For me, all this saving face business feels phony. How can you trust anyone if everyone is smiling, lying, telling you what you want to hear? From my perspective, it feels like a system for squashing true emotions. I can imagine many of these people winding up needing psych care. A scary prospect, as many hospitals are stuck in the dark ages… electroshock therapy is still used on psych patients. Saving face can also be taken to the extreme. Not happy with someone who caused you to lose face? Kill your offender. Many times you won’t even be punished. We heard a couple of these stories and were saddened.
Maybe some of the animosity comes from the wage discrepancies we noted. A foreigner teaching English as a second language earns about US$1000 per month. That person pays rent on a small apartment at about $130 a month. Electricity runs $17 and water is $3. By contrast, a northern Thai woman, picking tea leaves for a living, makes about US$4 a day, or $100 a month, when there is work. She most likely lives without electricity or running water.
Life is even tougher in northwestern Thailand. Over 2 million Burmese refugees live on the border, with others venturing into Thai cities. The Thai government has given them land to create camps. Some are awful, some are nice. There are few educational opportunities for the kids in these camps, so NGOs help out. Time will tell if Burma will allow these people to safely return to their rightful homes.
Few tourists see much of this, as they head south to hit the beautiful beaches and islands. We hit them too and especially enjoyed our four nights on a scuba diving boat in the Andaman Sea. Thankfully, half the staff were Thai people, including one of the dive instructors. These people worked hard, usually getting up at 5am and not sleeping until after 10pm. They may work weeks or months at a time, as tours depart continuously throughout the diving months, October through May. Even with a grueling schedule, they were professional, friendly and quite funny. One of the cooks told me she wouldn’t dream of diving, as she is scared of the water, yet she asked me to say hello to the manta ray for her. And I got the chance to do just that!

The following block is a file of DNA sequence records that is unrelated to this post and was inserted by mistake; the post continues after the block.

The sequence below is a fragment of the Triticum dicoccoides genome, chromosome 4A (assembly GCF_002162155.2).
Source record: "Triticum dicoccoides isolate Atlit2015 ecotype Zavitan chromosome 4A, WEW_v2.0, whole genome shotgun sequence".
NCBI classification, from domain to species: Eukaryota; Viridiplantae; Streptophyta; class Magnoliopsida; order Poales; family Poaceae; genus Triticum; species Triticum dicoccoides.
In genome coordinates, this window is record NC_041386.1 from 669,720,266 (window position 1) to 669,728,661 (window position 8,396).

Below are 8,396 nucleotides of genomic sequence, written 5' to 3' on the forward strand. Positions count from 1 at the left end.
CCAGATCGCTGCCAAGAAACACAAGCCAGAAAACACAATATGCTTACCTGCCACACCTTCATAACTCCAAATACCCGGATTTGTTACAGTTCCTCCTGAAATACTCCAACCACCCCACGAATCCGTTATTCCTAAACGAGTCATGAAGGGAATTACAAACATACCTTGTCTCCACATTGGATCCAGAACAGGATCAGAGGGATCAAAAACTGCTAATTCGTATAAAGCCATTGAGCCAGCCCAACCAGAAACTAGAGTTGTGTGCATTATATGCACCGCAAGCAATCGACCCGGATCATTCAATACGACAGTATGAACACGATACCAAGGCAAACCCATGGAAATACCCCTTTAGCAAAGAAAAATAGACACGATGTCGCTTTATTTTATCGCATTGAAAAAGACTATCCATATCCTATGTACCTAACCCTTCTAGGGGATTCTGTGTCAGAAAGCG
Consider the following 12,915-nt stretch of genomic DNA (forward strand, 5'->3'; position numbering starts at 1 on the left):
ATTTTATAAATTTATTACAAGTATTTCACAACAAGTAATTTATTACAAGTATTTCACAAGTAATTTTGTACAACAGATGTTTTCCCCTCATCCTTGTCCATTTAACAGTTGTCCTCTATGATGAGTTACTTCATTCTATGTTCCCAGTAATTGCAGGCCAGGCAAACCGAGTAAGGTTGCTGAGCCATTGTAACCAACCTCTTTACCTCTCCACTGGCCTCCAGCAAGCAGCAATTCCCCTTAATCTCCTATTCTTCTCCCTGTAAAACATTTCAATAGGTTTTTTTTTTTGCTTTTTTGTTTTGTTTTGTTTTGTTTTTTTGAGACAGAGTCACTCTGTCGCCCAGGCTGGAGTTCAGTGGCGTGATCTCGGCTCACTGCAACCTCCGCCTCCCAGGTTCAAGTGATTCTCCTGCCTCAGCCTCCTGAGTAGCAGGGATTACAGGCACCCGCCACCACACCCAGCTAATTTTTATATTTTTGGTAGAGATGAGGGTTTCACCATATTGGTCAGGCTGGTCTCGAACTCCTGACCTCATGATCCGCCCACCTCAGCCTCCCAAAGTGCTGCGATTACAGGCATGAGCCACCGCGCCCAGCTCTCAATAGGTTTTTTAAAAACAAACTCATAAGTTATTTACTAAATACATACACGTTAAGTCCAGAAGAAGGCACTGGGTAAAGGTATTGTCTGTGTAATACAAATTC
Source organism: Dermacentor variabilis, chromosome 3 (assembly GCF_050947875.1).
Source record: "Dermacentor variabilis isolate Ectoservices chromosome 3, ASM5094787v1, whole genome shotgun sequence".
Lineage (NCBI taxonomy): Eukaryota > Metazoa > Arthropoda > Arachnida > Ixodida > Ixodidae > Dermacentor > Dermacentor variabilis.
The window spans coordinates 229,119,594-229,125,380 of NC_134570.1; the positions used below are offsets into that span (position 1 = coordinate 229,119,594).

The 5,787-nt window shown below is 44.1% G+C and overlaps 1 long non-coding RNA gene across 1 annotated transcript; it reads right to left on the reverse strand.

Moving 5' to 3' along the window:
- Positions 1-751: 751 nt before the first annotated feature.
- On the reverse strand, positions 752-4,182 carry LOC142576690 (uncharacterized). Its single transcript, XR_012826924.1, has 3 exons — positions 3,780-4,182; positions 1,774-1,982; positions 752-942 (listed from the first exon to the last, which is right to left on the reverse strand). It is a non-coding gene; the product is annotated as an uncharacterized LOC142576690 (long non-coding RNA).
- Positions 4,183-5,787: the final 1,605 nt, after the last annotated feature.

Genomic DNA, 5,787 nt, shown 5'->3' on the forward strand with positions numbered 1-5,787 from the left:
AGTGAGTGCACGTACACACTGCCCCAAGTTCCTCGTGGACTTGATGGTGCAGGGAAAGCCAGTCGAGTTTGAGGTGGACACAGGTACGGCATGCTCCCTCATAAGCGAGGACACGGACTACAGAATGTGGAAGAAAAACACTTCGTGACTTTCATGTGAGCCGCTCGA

No wrap-up of Thailand would be complete without talking about the food. While the pad thai is different than what we eat at home and nowhere did they serve volcano chicken, we did manage some very tasty eats:
Green curry with small green eggplants
Cinnamon-scented chicken, grilled in pandam leaves
Sticky rice with mango
Nam prik (anchovy dip) with veggies
Fresh spring rolls with no noodles and spicy green vinegar dip
Miang Kham or fresh leaf appetizer with sweet shrimp dip
Fried chicken from a street stall
Coconut ice cream with fresh, shaved coconut on top- contains no milk
Thais drink their beer on ice, which actually makes the light lagers much more palatable. When not drinking beer, the norm is to order full bottles of whiskey. Choose your bottle, order some soda water or Coca-Cola and a bucket of ice, and then make your own drinks. If you don’t finish the bottle, the bar will label it for your future consumption or you can take it home. A full bottle of Thai whiskey can run around US$6 from the store, while Johnnie Walker Red is about US$20. We engaged in this Thai tradition one night, finishing the whiskey (and Cokes) the following night.
Before we came, we dreamed that Thailand would be full of spicy food and friendly people. Although both are out there, it took some work to find them, which made us wonder if we were welcome in the country, or just tolerated. Thankfully, people like Sao, Arob and her friends, and the dive boat crew helped us enjoy our time in the Land of Smiles.